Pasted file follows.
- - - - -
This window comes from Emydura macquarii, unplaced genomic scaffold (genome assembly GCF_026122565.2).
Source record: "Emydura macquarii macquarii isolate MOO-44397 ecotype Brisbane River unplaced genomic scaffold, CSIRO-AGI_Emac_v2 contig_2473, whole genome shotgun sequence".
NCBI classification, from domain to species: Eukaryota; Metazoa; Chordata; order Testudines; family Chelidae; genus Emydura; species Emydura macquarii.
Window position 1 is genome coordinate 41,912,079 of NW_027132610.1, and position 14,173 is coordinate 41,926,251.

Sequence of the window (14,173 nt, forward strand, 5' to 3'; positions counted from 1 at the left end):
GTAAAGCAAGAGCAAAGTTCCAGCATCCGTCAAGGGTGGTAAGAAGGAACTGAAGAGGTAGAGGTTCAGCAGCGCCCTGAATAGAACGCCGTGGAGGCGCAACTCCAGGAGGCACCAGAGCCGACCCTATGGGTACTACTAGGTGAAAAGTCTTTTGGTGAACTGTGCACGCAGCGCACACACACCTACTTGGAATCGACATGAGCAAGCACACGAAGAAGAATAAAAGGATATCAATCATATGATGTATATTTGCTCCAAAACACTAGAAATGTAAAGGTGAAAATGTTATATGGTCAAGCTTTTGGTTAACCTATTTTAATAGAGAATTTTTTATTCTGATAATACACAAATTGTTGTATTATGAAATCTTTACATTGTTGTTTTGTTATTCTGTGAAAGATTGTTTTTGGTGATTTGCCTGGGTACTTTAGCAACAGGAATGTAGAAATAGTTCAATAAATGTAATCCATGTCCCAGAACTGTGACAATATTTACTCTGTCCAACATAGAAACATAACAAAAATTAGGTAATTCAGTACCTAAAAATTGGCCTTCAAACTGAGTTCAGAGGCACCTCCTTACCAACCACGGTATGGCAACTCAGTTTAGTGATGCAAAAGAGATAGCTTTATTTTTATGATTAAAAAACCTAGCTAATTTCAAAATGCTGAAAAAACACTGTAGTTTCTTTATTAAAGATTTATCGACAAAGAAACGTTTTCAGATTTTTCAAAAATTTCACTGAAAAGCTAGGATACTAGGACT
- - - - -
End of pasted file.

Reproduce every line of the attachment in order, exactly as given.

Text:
This window comes from Emydura macquarii, unplaced genomic scaffold (genome assembly GCF_026122565.2).
Source record: "Emydura macquarii macquarii isolate MOO-44397 ecotype Brisbane River unplaced genomic scaffold, CSIRO-AGI_Emac_v2 contig_2473, whole genome shotgun sequence".
NCBI classification, from domain to species: Eukaryota; Metazoa; Chordata; order Testudines; family Chelidae; genus Emydura; species Emydura macquarii.
Window position 1 is genome coordinate 41,912,079 of NW_027132610.1, and position 14,173 is coordinate 41,926,251.

Sequence of the window (14,173 nt, forward strand, 5' to 3'; positions counted from 1 at the left end):
GTAAAGCAAGAGCAAAGTTCCAGCATCCGTCAAGGGTGGTAAGAAGGAACTGAAGAGGTAGAGGTTCAGCAGCGCCCTGAATAGAACGCCGTGGAGGCGCAACTCCAGGAGGCACCAGAGCCGACCCTATGGGTACTACTAGGTGAAAAGTCTTTTGGTGAACTGTGCACGCAGCGCACACACACCTACTTGGAATCGACATGAGCAAGCACACGAAGAAGAATAAAAGGATATCAATCATATGATGTATATTTGCTCCAAAACACTAGAAATGTAAAGGTGAAAATGTTATATGGTCAAGCTTTTGGTTAACCTATTTTAATAGAGAATTTTTTATTCTGATAATACACAAATTGTTGTATTATGAAATCTTTACATTGTTGTTTTGTTATTCTGTGAAAGATTGTTTTTGGTGATTTGCCTGGGTACTTTAGCAACAGGAATGTAGAAATAGTTCAATAAATGTAATCCATGTCCCAGAACTGTGACAATATTTACTCTGTCCAACATAGAAACATAACAAAAATTAGGTAATTCAGTACCTAAAAATTGGCCTTCAAACTGAGTTCAGAGGCACCTCCTTACCAACCACGGTATGGCAACTCAGTTTAGTGATGCAAAAGAGATAGCTTTATTTTTATGATTAAAAAACCTAGCTAATTTCAAAATGCTGAAAAAACACTGTAGTTTCTTTATTAAAGATTTATCGACAAAGAAACGTTTTCAGATTTTTCAAAAATTTCACTGAAAAGCTAGGATACTAGGACT